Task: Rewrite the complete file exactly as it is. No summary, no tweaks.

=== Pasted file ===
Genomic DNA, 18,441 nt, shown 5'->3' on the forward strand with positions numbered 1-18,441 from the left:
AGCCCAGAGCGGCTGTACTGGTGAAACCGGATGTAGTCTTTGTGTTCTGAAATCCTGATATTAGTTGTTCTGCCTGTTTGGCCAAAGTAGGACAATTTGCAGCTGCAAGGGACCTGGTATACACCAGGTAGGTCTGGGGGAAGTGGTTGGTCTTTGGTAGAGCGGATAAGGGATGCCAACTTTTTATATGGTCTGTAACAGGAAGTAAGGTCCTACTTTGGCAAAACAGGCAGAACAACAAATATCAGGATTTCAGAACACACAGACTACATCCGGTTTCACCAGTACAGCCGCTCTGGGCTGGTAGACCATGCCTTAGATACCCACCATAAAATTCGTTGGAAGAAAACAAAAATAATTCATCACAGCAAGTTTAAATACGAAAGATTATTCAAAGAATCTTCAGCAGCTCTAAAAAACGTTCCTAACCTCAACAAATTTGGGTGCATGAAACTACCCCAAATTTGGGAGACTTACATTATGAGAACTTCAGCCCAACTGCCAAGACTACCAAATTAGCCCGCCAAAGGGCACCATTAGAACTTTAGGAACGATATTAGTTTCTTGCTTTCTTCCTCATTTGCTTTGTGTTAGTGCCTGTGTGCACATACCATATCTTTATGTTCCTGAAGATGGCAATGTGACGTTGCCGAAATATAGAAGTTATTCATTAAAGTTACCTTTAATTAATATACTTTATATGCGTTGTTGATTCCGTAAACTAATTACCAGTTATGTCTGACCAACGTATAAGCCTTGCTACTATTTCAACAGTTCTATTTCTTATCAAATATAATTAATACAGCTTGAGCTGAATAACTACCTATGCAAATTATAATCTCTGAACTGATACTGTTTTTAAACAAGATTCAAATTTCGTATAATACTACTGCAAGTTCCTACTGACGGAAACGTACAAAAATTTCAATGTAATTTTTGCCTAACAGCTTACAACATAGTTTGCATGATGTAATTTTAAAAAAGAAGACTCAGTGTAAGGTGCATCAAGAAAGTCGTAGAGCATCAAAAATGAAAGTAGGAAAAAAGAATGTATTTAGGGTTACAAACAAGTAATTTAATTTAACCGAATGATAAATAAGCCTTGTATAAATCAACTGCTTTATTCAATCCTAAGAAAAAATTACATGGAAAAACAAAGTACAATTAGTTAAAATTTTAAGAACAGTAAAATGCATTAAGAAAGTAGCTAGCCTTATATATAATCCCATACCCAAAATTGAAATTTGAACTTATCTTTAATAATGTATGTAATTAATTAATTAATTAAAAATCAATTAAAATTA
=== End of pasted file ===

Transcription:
Genomic DNA, 18,441 nt, shown 5'->3' on the forward strand with positions numbered 1-18,441 from the left:
AGCCCAGAGCGGCTGTACTGGTGAAACCGGATGTAGTCTTTGTGTTCTGAAATCCTGATATTAGTTGTTCTGCCTGTTTGGCCAAAGTAGGACAATTTGCAGCTGCAAGGGACCTGGTATACACCAGGTAGGTCTGGGGGAAGTGGTTGGTCTTTGGTAGAGCGGATAAGGGATGCCAACTTTTTATATGGTCTGTAACAGGAAGTAAGGTCCTACTTTGGCAAAACAGGCAGAACAACAAATATCAGGATTTCAGAACACACAGACTACATCCGGTTTCACCAGTACAGCCGCTCTGGGCTGGTAGACCATGCCTTAGATACCCACCATAAAATTCGTTGGAAGAAAACAAAAATAATTCATCACAGCAAGTTTAAATACGAAAGATTATTCAAAGAATCTTCAGCAGCTCTAAAAAACGTTCCTAACCTCAACAAATTTGGGTGCATGAAACTACCCCAAATTTGGGAGACTTACATTATGAGAACTTCAGCCCAACTGCCAAGACTACCAAATTAGCCCGCCAAAGGGCACCATTAGAACTTTAGGAACGATATTAGTTTCTTGCTTTCTTCCTCATTTGCTTTGTGTTAGTGCCTGTGTGCACATACCATATCTTTATGTTCCTGAAGATGGCAATGTGACGTTGCCGAAATATAGAAGTTATTCATTAAAGTTACCTTTAATTAATATACTTTATATGCGTTGTTGATTCCGTAAACTAATTACCAGTTATGTCTGACCAACGTATAAGCCTTGCTACTATTTCAACAGTTCTATTTCTTATCAAATATAATTAATACAGCTTGAGCTGAATAACTACCTATGCAAATTATAATCTCTGAACTGATACTGTTTTTAAACAAGATTCAAATTTCGTATAATACTACTGCAAGTTCCTACTGACGGAAACGTACAAAAATTTCAATGTAATTTTTGCCTAACAGCTTACAACATAGTTTGCATGATGTAATTTTAAAAAAGAAGACTCAGTGTAAGGTGCATCAAGAAAGTCGTAGAGCATCAAAAATGAAAGTAGGAAAAAAGAATGTATTTAGGGTTACAAACAAGTAATTTAATTTAACCGAATGATAAATAAGCCTTGTATAAATCAACTGCTTTATTCAATCCTAAGAAAAAATTACATGGAAAAACAAAGTACAATTAGTTAAAATTTTAAGAACAGTAAAATGCATTAAGAAAGTAGCTAGCCTTATATATAATCCCATACCCAAAATTGAAATTTGAACTTATCTTTAATAATGTATGTAATTAATTAATTAATTAAAAATCAATTAAAATTA